Monday, July 9, 2007

Booming Bratislava

The Houston Chronicle:

Auto industry just one driver of Bratislava real estate boom


The flourishing auto industry is one of many factors fueling a steep increase in real estate prices in the Bratislava region of Slovakia.

The rise was also sparked by Slovakia's entry into the European Union three years ago, which brought many foreign companies to the country and generated still more jobs and opportunities.

The resulting building boom is transforming the capital as older houses are torn down and replaced by apartment buildings.

"The most extreme growth has come in the last six months," said Milan Misik, a consultant with Arthur Real Estate. "There is more demand than supply, and in Bratislava there is practically no unemployment, and the economy is going well and loans are available so there are a lot of investors now."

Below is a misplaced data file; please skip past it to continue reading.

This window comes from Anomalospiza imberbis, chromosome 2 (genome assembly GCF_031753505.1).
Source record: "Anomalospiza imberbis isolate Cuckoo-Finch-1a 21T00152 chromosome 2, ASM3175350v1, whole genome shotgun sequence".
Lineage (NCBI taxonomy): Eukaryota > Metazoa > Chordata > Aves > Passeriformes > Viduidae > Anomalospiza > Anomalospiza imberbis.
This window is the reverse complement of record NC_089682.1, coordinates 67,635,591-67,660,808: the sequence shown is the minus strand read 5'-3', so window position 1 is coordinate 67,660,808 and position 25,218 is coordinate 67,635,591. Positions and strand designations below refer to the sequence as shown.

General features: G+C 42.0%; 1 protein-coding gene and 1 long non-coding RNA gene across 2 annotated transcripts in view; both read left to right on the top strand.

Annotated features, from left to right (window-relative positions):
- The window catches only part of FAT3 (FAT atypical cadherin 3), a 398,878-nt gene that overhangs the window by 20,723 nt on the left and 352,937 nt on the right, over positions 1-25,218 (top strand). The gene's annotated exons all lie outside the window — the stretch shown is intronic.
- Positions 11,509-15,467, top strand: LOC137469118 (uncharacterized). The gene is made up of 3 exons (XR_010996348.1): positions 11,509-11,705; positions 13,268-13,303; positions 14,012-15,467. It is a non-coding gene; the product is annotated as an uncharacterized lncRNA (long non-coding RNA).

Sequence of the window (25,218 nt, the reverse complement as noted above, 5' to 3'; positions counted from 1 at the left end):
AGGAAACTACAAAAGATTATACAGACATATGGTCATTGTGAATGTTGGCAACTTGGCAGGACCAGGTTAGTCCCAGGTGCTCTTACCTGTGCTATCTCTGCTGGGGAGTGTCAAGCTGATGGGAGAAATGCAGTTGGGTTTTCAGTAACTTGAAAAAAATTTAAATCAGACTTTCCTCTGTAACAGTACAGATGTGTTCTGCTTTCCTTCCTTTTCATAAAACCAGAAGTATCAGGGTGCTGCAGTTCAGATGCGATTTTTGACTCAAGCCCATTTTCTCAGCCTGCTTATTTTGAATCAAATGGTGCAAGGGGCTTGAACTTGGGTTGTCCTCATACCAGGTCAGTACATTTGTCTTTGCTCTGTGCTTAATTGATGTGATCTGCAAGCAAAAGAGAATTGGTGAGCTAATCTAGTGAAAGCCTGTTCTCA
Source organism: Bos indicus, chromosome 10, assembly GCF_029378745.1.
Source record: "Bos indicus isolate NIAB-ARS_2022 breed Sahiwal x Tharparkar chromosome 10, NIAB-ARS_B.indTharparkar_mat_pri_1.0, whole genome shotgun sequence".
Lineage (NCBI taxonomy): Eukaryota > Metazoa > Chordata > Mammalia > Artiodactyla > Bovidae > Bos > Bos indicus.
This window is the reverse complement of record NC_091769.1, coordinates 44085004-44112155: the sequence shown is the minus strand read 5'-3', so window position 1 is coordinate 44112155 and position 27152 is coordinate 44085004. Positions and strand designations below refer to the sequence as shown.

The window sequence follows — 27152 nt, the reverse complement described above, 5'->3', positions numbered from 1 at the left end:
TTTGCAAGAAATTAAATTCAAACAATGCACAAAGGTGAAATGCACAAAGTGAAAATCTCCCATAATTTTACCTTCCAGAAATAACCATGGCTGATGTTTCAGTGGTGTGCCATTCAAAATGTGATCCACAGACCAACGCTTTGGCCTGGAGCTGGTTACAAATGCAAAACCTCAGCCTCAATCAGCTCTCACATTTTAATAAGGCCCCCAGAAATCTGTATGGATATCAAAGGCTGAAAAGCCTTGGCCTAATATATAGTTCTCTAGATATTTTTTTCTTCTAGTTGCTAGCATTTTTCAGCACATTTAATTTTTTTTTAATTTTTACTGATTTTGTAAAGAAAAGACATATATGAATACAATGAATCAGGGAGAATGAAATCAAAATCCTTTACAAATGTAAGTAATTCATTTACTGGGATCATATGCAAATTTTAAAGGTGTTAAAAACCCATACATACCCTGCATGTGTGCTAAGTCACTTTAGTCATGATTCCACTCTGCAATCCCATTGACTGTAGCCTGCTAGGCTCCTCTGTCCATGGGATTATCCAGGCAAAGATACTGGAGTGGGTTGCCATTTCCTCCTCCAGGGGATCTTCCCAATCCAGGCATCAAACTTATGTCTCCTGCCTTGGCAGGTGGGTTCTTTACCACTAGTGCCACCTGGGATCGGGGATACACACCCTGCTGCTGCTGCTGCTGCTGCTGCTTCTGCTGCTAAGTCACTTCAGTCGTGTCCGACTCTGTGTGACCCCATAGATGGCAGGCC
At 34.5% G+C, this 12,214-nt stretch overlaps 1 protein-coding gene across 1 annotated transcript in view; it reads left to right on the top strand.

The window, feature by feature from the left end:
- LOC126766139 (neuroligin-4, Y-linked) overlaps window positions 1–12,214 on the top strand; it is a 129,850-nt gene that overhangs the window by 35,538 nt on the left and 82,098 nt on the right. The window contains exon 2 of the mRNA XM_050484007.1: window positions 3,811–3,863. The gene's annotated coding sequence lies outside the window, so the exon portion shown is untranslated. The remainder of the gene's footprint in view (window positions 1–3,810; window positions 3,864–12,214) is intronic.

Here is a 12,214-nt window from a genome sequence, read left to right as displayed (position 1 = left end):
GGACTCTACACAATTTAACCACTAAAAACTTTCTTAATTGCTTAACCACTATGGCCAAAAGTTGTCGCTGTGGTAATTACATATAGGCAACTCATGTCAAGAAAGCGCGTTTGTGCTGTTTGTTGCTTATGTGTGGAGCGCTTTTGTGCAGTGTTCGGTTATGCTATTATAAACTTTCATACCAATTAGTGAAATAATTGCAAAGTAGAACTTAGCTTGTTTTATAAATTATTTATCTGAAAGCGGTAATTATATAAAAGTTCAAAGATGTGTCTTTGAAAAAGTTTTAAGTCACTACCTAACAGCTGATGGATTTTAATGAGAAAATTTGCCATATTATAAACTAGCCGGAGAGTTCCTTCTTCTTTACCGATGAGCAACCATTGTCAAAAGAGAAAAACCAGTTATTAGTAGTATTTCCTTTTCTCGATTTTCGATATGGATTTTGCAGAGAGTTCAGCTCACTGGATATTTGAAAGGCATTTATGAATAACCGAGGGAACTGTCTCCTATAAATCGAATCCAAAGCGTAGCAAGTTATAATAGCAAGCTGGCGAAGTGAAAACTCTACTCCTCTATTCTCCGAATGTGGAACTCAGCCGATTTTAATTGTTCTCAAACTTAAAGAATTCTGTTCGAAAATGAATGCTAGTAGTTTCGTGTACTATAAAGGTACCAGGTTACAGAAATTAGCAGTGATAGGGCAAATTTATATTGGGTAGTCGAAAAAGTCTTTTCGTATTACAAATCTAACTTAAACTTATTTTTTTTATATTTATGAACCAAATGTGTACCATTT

Young Slovaks who have found good jobs have pushed prices up about 25 percent in the last year, said Misik, who worked as a geophysicist and an engineer before he decided to go into the real estate business six years ago.

"You can feel that things are booming," he said. "It used to be no problem to get help with construction, but now it's very hard to get anybody.

"Development has gone wild. The developers want to build as much as they can. They get a permit to build eight stories but just keep building, and it's a problem for authorities to stop them."

He said some of the city's historic buildings are being sacrificed in the rush to create mixed-use complexes that combine retail stores, restaurants, offices and apartments.

"The Danes just bought a 100-year-old brewery, and I'm 99.9 percent sure it will end production and be turned into shops and apartments," he said.

and, from this one:

Unemployment in Bratislava is so low that plant managers bring in a substantial number of workers from other parts of Slovakia and house them in old Soviet-style dormitories next to the plant for the five-day workweek.

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